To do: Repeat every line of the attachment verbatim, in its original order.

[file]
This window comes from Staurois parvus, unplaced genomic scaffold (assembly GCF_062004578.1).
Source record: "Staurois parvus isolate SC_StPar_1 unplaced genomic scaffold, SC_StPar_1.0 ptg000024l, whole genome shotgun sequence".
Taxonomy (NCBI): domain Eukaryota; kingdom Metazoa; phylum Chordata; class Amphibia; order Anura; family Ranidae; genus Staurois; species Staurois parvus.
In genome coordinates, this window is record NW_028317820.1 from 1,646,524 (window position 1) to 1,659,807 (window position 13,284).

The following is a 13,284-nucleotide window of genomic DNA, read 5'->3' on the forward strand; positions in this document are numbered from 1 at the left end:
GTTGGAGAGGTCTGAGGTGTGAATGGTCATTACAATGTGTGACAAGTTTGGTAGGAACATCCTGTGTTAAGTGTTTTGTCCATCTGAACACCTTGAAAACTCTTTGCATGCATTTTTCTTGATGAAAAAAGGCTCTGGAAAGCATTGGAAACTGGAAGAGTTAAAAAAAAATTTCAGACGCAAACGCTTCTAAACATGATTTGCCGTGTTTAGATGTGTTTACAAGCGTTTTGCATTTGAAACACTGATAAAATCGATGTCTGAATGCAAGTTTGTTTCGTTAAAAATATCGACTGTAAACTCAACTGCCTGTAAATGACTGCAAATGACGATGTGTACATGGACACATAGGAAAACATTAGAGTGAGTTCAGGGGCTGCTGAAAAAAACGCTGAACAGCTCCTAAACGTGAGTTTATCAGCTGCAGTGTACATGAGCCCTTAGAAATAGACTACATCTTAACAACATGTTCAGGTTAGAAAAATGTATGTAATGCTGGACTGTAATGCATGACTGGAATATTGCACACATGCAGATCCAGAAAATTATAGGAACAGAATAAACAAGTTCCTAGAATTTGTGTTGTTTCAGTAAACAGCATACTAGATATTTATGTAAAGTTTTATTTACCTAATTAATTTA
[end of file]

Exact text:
This window comes from Staurois parvus, unplaced genomic scaffold (assembly GCF_062004578.1).
Source record: "Staurois parvus isolate SC_StPar_1 unplaced genomic scaffold, SC_StPar_1.0 ptg000024l, whole genome shotgun sequence".
Taxonomy (NCBI): domain Eukaryota; kingdom Metazoa; phylum Chordata; class Amphibia; order Anura; family Ranidae; genus Staurois; species Staurois parvus.
In genome coordinates, this window is record NW_028317820.1 from 1,646,524 (window position 1) to 1,659,807 (window position 13,284).

The following is a 13,284-nucleotide window of genomic DNA, read 5'->3' on the forward strand; positions in this document are numbered from 1 at the left end:
GTTGGAGAGGTCTGAGGTGTGAATGGTCATTACAATGTGTGACAAGTTTGGTAGGAACATCCTGTGTTAAGTGTTTTGTCCATCTGAACACCTTGAAAACTCTTTGCATGCATTTTTCTTGATGAAAAAAGGCTCTGGAAAGCATTGGAAACTGGAAGAGTTAAAAAAAAATTTCAGACGCAAACGCTTCTAAACATGATTTGCCGTGTTTAGATGTGTTTACAAGCGTTTTGCATTTGAAACACTGATAAAATCGATGTCTGAATGCAAGTTTGTTTCGTTAAAAATATCGACTGTAAACTCAACTGCCTGTAAATGACTGCAAATGACGATGTGTACATGGACACATAGGAAAACATTAGAGTGAGTTCAGGGGCTGCTGAAAAAAACGCTGAACAGCTCCTAAACGTGAGTTTATCAGCTGCAGTGTACATGAGCCCTTAGAAATAGACTACATCTTAACAACATGTTCAGGTTAGAAAAATGTATGTAATGCTGGACTGTAATGCATGACTGGAATATTGCACACATGCAGATCCAGAAAATTATAGGAACAGAATAAACAAGTTCCTAGAATTTGTGTTGTTTCAGTAAACAGCATACTAGATATTTATGTAAAGTTTTATTTACCTAATTAATTTA